- Why are local educational agencies (LEAs) required
to publish School Accountability Report Cards (SARCs)?
In November 1988, California voters passed Proposition 98 [http://www.cde.ca.gov/ta/ac/sa/prop98.asp], also known as The Classroom Instructional Improvement and Accountability Act. This ballot initiative provides California's public schools with a stable source of funding. In return, all public schools in California are required annually to prepare SARCs and disseminate them to the public. SARCs are intended to provide the public with important information about each public school and to communicate a school's progress in achieving its goals.
In the years since the passage of Proposition 98, additional requirements for school accountability reporting and dissemination have been established through legislation [http://www.cde.ca.gov/ta/ac/sa/legislation.asp]. Most SARC requirements are codified in California Education Code (EC) sections 33126 and 33126.1 [http://www.leginfo.ca.gov/cgi-bin/displaycode?section=edc&group=33001-34000&file=33110-33133]. In addition, similar requirements are contained in the federal Elementary and Secondary Education Act (ESEA) legislation.
- Are LEA governing boards required to approve the
publication of a SARC?
Yes. EC Section 35256 states:
The governing board of each school district maintaining an elementary or secondary school shall by September 30, 1989, or the beginning of the school year develop and cause to be implemented for each school in the school district a School Accountability Report Card.
(a) The School Accountability Report Card shall include, but is not limited to, the conditions listed in Education Code Section 33126.
(b) Not less than triennially, the governing board of each school district shall compare the content of the school district's School Accountability Report Card to the model School Accountability Report Card adopted by the State Board of Education. Variances among school districts shall be permitted where necessary to account for local needs.
(c) The Governing Board of each school district shall annually issue a School Accountability Report Card for each school in the school district, publicize such reports, and notify parents or guardians of students that a copy will be provided upon request.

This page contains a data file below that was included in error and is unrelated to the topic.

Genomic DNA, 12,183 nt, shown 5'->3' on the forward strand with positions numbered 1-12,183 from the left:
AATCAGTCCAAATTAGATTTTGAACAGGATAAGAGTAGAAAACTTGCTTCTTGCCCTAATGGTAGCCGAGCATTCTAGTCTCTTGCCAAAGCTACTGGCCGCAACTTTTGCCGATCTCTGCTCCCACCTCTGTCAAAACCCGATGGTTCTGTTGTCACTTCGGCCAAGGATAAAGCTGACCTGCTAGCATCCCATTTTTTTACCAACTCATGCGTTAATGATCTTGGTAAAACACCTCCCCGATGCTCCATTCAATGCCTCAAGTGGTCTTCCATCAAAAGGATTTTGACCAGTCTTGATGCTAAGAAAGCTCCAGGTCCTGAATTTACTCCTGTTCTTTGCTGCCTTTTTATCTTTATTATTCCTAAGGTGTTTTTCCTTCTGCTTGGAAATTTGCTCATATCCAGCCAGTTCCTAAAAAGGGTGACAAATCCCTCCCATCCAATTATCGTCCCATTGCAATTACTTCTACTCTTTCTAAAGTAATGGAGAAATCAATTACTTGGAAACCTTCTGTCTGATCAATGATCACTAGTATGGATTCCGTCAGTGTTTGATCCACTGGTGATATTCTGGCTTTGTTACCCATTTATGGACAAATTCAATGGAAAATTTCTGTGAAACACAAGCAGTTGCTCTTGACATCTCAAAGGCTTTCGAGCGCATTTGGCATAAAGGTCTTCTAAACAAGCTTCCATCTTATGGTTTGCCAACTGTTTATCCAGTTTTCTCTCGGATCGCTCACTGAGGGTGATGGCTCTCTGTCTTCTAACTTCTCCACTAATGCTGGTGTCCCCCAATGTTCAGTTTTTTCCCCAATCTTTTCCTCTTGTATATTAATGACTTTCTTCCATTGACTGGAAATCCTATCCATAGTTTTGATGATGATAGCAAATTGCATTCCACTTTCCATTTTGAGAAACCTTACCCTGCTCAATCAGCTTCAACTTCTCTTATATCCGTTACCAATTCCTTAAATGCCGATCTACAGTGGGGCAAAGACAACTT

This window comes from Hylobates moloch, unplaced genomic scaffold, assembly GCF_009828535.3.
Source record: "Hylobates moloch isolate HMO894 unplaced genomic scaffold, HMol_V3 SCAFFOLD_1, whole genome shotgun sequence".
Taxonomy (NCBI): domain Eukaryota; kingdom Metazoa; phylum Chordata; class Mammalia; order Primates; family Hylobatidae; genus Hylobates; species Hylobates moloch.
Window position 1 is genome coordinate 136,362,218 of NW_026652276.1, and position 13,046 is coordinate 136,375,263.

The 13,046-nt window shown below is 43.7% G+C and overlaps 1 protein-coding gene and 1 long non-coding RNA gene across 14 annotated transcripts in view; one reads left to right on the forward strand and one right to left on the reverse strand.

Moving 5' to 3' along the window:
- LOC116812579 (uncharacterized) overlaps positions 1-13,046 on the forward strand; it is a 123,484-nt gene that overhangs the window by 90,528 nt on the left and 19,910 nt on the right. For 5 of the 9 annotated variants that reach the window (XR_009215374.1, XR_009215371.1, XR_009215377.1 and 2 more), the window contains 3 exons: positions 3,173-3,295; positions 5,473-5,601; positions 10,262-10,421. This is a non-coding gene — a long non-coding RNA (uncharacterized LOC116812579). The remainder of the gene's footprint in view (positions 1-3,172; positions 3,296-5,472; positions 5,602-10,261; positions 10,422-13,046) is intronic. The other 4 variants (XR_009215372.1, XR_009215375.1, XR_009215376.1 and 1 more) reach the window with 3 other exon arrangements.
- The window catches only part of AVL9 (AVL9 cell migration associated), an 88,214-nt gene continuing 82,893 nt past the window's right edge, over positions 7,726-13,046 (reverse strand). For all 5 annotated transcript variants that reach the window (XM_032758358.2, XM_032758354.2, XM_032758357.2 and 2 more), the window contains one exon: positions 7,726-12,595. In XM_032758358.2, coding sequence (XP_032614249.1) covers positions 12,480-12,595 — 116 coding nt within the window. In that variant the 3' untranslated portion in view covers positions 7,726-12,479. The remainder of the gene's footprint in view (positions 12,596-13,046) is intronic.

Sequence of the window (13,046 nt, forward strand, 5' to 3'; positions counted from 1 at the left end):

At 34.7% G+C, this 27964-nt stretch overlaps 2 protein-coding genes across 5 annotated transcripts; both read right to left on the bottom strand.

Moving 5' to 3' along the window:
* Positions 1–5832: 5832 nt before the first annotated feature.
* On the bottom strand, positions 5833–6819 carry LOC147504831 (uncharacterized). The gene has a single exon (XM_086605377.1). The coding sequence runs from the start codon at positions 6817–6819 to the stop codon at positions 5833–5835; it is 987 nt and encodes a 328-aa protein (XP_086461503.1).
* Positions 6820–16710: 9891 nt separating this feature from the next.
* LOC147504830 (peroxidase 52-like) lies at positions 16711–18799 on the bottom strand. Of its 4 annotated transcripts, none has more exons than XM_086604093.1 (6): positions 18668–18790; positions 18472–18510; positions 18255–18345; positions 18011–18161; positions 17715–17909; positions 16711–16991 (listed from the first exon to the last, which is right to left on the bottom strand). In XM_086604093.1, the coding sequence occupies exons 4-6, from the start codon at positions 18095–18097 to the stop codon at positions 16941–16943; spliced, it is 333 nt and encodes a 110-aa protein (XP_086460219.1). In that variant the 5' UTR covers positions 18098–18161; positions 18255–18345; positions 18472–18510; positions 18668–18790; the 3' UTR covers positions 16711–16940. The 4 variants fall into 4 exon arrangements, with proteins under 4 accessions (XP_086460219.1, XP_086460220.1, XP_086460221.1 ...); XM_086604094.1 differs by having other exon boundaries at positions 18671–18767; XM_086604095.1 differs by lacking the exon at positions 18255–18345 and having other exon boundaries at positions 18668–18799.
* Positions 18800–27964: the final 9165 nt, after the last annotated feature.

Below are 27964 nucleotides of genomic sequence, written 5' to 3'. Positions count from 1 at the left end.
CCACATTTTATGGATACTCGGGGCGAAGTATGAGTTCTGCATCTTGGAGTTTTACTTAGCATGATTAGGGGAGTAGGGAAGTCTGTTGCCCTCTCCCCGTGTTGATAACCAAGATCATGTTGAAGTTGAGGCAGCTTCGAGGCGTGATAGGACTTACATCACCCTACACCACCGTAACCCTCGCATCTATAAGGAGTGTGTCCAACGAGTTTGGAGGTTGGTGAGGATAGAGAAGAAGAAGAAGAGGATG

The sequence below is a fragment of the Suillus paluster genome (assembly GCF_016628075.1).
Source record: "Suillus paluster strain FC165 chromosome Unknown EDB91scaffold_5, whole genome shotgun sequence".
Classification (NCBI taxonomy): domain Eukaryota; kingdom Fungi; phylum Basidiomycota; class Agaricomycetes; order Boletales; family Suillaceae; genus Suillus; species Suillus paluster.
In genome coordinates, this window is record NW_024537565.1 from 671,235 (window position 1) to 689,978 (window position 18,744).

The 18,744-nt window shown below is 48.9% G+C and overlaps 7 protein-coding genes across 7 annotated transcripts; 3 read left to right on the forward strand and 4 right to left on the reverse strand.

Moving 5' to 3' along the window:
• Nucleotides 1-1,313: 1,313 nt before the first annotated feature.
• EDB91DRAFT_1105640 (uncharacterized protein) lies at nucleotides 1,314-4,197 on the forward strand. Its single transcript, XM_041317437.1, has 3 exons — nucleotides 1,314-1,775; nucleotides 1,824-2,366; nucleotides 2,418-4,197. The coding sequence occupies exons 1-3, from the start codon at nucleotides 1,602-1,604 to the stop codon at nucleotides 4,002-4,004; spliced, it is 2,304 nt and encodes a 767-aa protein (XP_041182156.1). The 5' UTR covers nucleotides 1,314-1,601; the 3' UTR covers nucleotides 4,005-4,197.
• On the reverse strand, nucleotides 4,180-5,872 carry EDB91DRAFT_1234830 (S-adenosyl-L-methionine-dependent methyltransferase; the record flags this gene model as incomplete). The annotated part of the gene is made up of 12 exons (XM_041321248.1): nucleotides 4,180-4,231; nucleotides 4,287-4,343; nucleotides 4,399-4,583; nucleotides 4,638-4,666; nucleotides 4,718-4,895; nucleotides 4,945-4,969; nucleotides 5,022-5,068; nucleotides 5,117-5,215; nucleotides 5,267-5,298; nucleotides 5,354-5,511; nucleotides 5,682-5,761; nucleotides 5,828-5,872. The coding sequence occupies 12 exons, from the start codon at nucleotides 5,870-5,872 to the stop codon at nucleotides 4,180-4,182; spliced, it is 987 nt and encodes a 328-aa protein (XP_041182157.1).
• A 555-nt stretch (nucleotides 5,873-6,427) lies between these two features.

- How do I register as a SARC Coordinator to receive SARC e-mail messages?
LEA SARC Coordinators may register on the California Department of Education (CDE) Accountability Report Card Listserv [http://www.cde.ca.gov/ta/ac/sa/accntrprtcrdlstsrv.asp] Web page.
Preparation and Dissemination Requirements
- Who Prepares the SARC – the school or LEA?
This is a local decision made by the LEA. Each LEA may complete SARC reporting requirements differently, based on local resources and areas of expertise. The LEA is accountable for ensuring all SARCs are made available to the public by the required date.
- Are LEAs required to publish SARCs by a specific date?
Yes. LEAs must annually publish SARCs by February 1.
According to state and federal law, LEAs must annually update and disseminate SARCs to provide current information to parents and other members of the public. The CDE interprets "annually" to mean "once in each school year." In most years, some of the required data may not be available until the end of October or later. Therefore, the preparation of report cards that comply with State Board of Education (SBE)-adopted requirements governing content and definitions may not be complete until November.
Since SARCs must be prepared and disseminated before the end of the school year to comply with the law, LEAs must prepare and make available new SARCs sometime during the period of November through February 1 of each year.
- Are all schools required to prepare and disseminate a SARC?
All public schools with enrollment reported in the current SARC year are required to prepare and disseminate a SARC. Pursuant to Proposition 98 and the ESEA, all charter schools are also required to prepare and disseminate a SARC. LEAs are responsible for ensuring locally-funded charter school and non-charter school SARCs are made available to the public. Direct-funded charter schools are responsible for ensuring the school SARCs are made available to the public.
- Why can’t I find my SARC on my school or district Web site?
Sometimes LEAs/schools do not post their SARCs in an easy to find location on their Web sites. The CDE requires each LEA/school to submit their SARCs to the CDE by either uploading their completed SARC .PDF file to the CDE the SARC Web Application or by completing their SARCs using the CDE SARC Web Application. The CDE will host all submitted SARCs on the Find a SARC [http://www.sarconline.org/Home/Search] Web page located on the SARC Web Application [http://www.sarconline.org/] Web page. Another option is to contact the LEA or school and ask them for their SARC Web link or a copy of their SARC.